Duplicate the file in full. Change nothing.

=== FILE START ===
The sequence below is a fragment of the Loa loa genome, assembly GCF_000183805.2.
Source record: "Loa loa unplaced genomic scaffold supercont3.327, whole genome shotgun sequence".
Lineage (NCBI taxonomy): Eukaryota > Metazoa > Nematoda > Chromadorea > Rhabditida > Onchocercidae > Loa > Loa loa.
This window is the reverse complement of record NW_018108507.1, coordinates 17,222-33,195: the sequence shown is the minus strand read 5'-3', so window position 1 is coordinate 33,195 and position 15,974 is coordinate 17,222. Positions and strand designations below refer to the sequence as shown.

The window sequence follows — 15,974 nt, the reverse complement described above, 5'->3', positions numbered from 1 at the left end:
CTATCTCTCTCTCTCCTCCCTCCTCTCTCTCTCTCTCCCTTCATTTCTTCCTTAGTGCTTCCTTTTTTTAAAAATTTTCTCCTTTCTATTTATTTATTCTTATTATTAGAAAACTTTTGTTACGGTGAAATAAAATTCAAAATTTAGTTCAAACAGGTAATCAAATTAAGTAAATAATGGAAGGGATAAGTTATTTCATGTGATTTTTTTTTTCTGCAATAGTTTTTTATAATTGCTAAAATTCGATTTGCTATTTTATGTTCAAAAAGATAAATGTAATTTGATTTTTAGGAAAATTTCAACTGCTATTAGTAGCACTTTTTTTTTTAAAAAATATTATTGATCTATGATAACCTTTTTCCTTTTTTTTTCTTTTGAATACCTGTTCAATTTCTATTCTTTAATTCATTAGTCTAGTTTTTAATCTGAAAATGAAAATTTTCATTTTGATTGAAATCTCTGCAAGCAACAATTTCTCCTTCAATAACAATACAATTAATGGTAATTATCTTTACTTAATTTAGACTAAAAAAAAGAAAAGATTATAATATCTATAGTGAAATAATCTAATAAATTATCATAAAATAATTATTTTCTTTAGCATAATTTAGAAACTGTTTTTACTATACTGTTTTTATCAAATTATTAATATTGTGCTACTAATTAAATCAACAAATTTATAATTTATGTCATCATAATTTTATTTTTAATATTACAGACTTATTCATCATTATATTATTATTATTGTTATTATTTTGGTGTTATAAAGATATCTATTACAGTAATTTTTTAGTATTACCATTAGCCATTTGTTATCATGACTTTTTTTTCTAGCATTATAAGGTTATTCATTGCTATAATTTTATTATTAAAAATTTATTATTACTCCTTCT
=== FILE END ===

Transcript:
The sequence below is a fragment of the Loa loa genome, assembly GCF_000183805.2.
Source record: "Loa loa unplaced genomic scaffold supercont3.327, whole genome shotgun sequence".
Lineage (NCBI taxonomy): Eukaryota > Metazoa > Nematoda > Chromadorea > Rhabditida > Onchocercidae > Loa > Loa loa.
This window is the reverse complement of record NW_018108507.1, coordinates 17,222-33,195: the sequence shown is the minus strand read 5'-3', so window position 1 is coordinate 33,195 and position 15,974 is coordinate 17,222. Positions and strand designations below refer to the sequence as shown.

The window sequence follows — 15,974 nt, the reverse complement described above, 5'->3', positions numbered from 1 at the left end:
CTATCTCTCTCTCTCCTCCCTCCTCTCTCTCTCTCTCCCTTCATTTCTTCCTTAGTGCTTCCTTTTTTTAAAAATTTTCTCCTTTCTATTTATTTATTCTTATTATTAGAAAACTTTTGTTACGGTGAAATAAAATTCAAAATTTAGTTCAAACAGGTAATCAAATTAAGTAAATAATGGAAGGGATAAGTTATTTCATGTGATTTTTTTTTTCTGCAATAGTTTTTTATAATTGCTAAAATTCGATTTGCTATTTTATGTTCAAAAAGATAAATGTAATTTGATTTTTAGGAAAATTTCAACTGCTATTAGTAGCACTTTTTTTTTTAAAAAATATTATTGATCTATGATAACCTTTTTCCTTTTTTTTTCTTTTGAATACCTGTTCAATTTCTATTCTTTAATTCATTAGTCTAGTTTTTAATCTGAAAATGAAAATTTTCATTTTGATTGAAATCTCTGCAAGCAACAATTTCTCCTTCAATAACAATACAATTAATGGTAATTATCTTTACTTAATTTAGACTAAAAAAAAGAAAAGATTATAATATCTATAGTGAAATAATCTAATAAATTATCATAAAATAATTATTTTCTTTAGCATAATTTAGAAACTGTTTTTACTATACTGTTTTTATCAAATTATTAATATTGTGCTACTAATTAAATCAACAAATTTATAATTTATGTCATCATAATTTTATTTTTAATATTACAGACTTATTCATCATTATATTATTATTATTGTTATTATTTTGGTGTTATAAAGATATCTATTACAGTAATTTTTTAGTATTACCATTAGCCATTTGTTATCATGACTTTTTTTTCTAGCATTATAAGGTTATTCATTGCTATAATTTTATTATTAAAAATTTATTATTACTCCTTCT